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The Innovators once again assembled into groups this morning. Last week, half of the Innovators got the chance to tour the facilities of Autodesk BuildSpace, a collaborative design production space in Boston. The other half remained behind at Suffolk for a session on building a LinkedIn profile, or a professional networking platform. This morning, those groups switched place, ensuring that everyone engaged individually in every activity.
Then, after lunch, the Innovators gathered for a session on climate change. Global warming is an active threat to the world at large, and the Innovators took the opportunity not only to educate themselves on the issue, but also to negotiate with one another.
The Innovators did so through role-playing. They separated into groups to represent one of six regions: the United States, the European Union, China, India, other developed nations, and other developing nations. Some represented other groups specifically—for example, a few students acted as fossil fuel lobbyist, while others acted as activists or journalists.
The Innovators learned how to view the world through a region-specific lens. China and the United States lead the world in CO2 emissions. When looking at climate justice, however, China does not lead the world in the average ability to contribute to global remediation—but the United States, with an average GDP per capita of 50,000, does. Furthermore, the emissions per person as of 2013 in tons of CO2 number 17 in the United States, whereas those emissions are only 7.4 in the European Union and China, and 1.9 in India.
The Innovators’ primary goal was to mimic a climate summit intended to reduce emissions so that the overall temperature would only rise about two degrees Celsius by the year 2100. The Innovators attempted to balance a variety of concerns, including budgetary constraints, deforestation, and afforestation.
Climate change is an issue of great importance in the contemporary world, but the it is not only the issue itself that is important. It is the discord throughout the globe as to who should solve the problem and who is responsible for the problem when in actuality, irregardless of subjectivity and the past, everyone must live in the world and seek to right it.
Then, the Innovators engaged in a session on how computers learn. Machines are adapting every day—they can classify scenes and recognize images with alarming specificity. The new iPhone, for example, comes equipped with face recognition software instead of a traditional passcode or even fingerprint.
The Innovators learned about how computer learning has the potential to positively impact their lives. More than that, they learned how research on computer learning is done, and how it can be implemented in cutting-edge, state-of-the-art systems.
The Innovators gained a deeper understanding of concepts like computer vision, deeper learning algorithms, and the theories behind smart grocery stores like the ones Amazon is championing.
After dinner, the Innovators engaged in a yoga practice. Yoga is not only an excellent form of exercise; it is also extraordinarily helpful when managing stress and improving mindfulness. The Innovators received a crash-course in yoga, taking a moment from exercising their minds to pay attention to the needs of their bodies. After all, as any yogi will tell you: it’s all about balance.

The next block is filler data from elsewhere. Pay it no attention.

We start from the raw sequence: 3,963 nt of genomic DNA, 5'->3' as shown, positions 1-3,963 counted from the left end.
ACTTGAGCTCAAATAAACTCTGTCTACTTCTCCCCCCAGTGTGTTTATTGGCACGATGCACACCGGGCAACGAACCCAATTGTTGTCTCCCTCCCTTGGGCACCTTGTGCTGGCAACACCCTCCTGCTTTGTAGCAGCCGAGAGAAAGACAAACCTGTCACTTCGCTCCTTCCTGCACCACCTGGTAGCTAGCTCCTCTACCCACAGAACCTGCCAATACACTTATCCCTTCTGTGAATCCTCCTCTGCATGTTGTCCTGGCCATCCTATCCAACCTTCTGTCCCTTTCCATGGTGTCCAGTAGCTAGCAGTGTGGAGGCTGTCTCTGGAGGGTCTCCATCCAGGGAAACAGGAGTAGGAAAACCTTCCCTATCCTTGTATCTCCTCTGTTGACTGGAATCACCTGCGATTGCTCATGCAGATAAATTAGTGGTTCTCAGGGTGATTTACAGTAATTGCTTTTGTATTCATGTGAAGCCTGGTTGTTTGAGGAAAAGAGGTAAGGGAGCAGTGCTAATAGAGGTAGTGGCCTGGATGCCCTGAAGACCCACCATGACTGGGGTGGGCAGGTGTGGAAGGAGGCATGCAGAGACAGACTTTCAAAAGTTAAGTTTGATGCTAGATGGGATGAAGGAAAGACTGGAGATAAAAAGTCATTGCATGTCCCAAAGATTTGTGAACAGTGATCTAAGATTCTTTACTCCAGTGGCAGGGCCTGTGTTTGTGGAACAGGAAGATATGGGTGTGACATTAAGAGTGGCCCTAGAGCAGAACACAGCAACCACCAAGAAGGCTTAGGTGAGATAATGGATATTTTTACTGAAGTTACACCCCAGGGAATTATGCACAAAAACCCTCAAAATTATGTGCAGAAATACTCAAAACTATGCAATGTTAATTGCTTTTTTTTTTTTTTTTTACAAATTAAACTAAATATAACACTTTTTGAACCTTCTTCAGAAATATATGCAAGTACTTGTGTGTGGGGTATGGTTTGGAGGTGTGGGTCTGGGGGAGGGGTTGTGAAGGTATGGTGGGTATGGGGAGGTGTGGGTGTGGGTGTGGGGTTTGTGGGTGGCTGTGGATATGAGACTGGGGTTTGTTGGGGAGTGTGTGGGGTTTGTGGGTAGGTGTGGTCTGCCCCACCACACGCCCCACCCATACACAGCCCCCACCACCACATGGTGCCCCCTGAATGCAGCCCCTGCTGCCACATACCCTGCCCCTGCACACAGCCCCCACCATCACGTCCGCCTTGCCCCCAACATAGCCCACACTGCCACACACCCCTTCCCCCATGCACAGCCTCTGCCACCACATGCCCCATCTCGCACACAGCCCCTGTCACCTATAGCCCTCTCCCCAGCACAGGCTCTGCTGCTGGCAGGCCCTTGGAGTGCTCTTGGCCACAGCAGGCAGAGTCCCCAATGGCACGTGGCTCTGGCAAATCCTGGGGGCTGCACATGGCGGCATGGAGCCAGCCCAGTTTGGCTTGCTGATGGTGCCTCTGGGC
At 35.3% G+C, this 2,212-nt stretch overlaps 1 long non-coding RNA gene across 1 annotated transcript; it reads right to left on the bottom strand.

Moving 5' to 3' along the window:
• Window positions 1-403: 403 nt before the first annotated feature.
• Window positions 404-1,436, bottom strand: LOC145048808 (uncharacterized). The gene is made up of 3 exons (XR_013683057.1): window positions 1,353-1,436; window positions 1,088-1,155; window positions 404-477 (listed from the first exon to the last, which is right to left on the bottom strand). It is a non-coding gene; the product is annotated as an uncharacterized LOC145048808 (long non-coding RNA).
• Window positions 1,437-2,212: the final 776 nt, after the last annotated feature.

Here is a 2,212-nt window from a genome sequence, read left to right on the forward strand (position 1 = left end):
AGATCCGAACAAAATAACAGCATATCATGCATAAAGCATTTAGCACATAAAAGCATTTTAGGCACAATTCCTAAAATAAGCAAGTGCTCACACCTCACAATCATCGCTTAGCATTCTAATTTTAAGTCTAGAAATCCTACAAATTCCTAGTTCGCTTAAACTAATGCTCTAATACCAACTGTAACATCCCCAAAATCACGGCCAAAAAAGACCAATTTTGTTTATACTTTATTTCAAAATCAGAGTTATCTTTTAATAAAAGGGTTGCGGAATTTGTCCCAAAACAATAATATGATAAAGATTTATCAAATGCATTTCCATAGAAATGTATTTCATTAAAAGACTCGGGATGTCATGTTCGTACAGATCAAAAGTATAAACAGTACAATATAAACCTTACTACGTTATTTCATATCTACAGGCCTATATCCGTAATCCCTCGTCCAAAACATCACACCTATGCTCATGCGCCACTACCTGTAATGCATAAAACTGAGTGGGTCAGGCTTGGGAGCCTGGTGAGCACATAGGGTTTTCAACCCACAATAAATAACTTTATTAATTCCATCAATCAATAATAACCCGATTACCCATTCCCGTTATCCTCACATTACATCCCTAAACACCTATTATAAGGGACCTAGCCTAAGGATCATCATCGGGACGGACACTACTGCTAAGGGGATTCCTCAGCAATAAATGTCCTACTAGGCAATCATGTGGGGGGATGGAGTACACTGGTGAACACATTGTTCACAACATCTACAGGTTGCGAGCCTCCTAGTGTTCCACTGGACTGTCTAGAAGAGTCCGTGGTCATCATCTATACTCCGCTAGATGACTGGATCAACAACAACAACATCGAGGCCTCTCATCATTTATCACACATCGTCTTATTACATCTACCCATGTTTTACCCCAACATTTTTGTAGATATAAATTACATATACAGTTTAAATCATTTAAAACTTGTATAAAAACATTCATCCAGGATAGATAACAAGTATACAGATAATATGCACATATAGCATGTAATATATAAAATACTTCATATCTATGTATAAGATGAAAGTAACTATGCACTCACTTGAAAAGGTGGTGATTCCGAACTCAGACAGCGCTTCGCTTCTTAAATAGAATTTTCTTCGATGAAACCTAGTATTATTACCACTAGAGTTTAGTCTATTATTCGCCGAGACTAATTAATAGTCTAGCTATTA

The Innovators began today with a visit to Boston University. There, they toured the BUild Lab, a collaborative student space dedicated to creative innovation. In the BUild Lab, the Innovators not only gained a sense of the atmosphere at Boston University, but also learned more about the importance of a space dedicated to communication and collaboration, allowing for cooperative, groundbreaking projects.
The Innovators tested this collaboration, in fact, by interacting one-on-one with current students at Boston University that have started their own company. To successfully create something with cutting-edge ingenuity, you must be willing to engage in productive conversation with others.
Then, they headed to the Isabella Stewart Gardner Museum, where they engaged in a session on visual thinking strategies (VTS). The museum was created by a wealthy benefactress in the early twentieth century who, upon being inspired by her vibrant travels and love for art, dedicated her life to creating an intellectual, artistic haven for all members of society to enjoy.
Some VTS facilitation elements include silent looking, asking three main questions, paraphrasing, pointing, staying neutral, linking comments, and avoiding summary, ending by thanking the group. These questions include:
What’s going on?
What is happening that makes me think that?
What more can we find?
Visual thinking strategies can help to analyze artistic works. When approaching a complex, abstract painting, it helps to dissect the work from a detached, clinical purview; to break it down in all of its separate components and identify its setting, subjects, objects, and mood. The students tried out these methods with famous paintings, including one by Salvador Dalí—his famous Persistence of Memory.
After practicing visual thinking strategies in the classroom, the students headed to the galleries. There, they facilitated visual thinking discussions with real relics from the collection at the Gardner Museum—paintings, tapestries, and even the ethereal indoor garden intended to evoke thoughts of Venice.